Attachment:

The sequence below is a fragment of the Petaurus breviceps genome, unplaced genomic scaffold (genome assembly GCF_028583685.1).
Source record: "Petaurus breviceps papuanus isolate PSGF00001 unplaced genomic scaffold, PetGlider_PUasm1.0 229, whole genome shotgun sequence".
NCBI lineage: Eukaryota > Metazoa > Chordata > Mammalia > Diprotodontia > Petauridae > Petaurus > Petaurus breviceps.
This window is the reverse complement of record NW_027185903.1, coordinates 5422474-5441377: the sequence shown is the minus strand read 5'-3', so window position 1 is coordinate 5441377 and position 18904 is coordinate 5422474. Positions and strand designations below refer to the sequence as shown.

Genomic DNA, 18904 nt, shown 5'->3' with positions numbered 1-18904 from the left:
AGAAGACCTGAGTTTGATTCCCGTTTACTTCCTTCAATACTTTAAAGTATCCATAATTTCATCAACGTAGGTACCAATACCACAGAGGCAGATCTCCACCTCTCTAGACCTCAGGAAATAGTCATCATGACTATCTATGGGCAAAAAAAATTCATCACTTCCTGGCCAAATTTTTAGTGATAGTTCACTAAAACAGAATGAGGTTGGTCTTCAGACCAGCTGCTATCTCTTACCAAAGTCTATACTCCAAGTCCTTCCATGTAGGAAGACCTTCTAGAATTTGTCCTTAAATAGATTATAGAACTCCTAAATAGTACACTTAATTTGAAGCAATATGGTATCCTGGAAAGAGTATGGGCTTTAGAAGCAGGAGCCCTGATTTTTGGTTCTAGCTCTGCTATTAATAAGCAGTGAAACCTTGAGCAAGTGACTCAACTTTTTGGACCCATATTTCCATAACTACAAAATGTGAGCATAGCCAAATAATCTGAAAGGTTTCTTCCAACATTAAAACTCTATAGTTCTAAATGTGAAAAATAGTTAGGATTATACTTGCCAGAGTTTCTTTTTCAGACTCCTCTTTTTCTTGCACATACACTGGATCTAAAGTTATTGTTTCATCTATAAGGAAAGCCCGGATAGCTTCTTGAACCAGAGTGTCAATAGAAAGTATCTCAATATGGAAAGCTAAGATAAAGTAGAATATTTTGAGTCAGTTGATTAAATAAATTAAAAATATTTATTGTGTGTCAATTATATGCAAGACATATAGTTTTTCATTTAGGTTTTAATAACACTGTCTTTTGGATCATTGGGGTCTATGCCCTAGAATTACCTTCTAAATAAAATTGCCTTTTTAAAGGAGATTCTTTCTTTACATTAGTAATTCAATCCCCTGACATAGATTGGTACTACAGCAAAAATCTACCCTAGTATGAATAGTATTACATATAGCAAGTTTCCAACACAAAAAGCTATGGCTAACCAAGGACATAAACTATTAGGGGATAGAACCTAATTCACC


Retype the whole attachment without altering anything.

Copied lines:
The sequence below is a fragment of the Petaurus breviceps genome, unplaced genomic scaffold (genome assembly GCF_028583685.1).
Source record: "Petaurus breviceps papuanus isolate PSGF00001 unplaced genomic scaffold, PetGlider_PUasm1.0 229, whole genome shotgun sequence".
NCBI lineage: Eukaryota > Metazoa > Chordata > Mammalia > Diprotodontia > Petauridae > Petaurus > Petaurus breviceps.
This window is the reverse complement of record NW_027185903.1, coordinates 5422474-5441377: the sequence shown is the minus strand read 5'-3', so window position 1 is coordinate 5441377 and position 18904 is coordinate 5422474. Positions and strand designations below refer to the sequence as shown.

Genomic DNA, 18904 nt, shown 5'->3' with positions numbered 1-18904 from the left:
AGAAGACCTGAGTTTGATTCCCGTTTACTTCCTTCAATACTTTAAAGTATCCATAATTTCATCAACGTAGGTACCAATACCACAGAGGCAGATCTCCACCTCTCTAGACCTCAGGAAATAGTCATCATGACTATCTATGGGCAAAAAAAATTCATCACTTCCTGGCCAAATTTTTAGTGATAGTTCACTAAAACAGAATGAGGTTGGTCTTCAGACCAGCTGCTATCTCTTACCAAAGTCTATACTCCAAGTCCTTCCATGTAGGAAGACCTTCTAGAATTTGTCCTTAAATAGATTATAGAACTCCTAAATAGTACACTTAATTTGAAGCAATATGGTATCCTGGAAAGAGTATGGGCTTTAGAAGCAGGAGCCCTGATTTTTGGTTCTAGCTCTGCTATTAATAAGCAGTGAAACCTTGAGCAAGTGACTCAACTTTTTGGACCCATATTTCCATAACTACAAAATGTGAGCATAGCCAAATAATCTGAAAGGTTTCTTCCAACATTAAAACTCTATAGTTCTAAATGTGAAAAATAGTTAGGATTATACTTGCCAGAGTTTCTTTTTCAGACTCCTCTTTTTCTTGCACATACACTGGATCTAAAGTTATTGTTTCATCTATAAGGAAAGCCCGGATAGCTTCTTGAACCAGAGTGTCAATAGAAAGTATCTCAATATGGAAAGCTAAGATAAAGTAGAATATTTTGAGTCAGTTGATTAAATAAATTAAAAATATTTATTGTGTGTCAATTATATGCAAGACATATAGTTTTTCATTTAGGTTTTAATAACACTGTCTTTTGGATCATTGGGGTCTATGCCCTAGAATTACCTTCTAAATAAAATTGCCTTTTTAAAGGAGATTCTTTCTTTACATTAGTAATTCAATCCCCTGACATAGATTGGTACTACAGCAAAAATCTACCCTAGTATGAATAGTATTACATATAGCAAGTTTCCAACACAAAAAGCTATGGCTAACCAAGGACATAAACTATTAGGGGATAGAACCTAATTCACC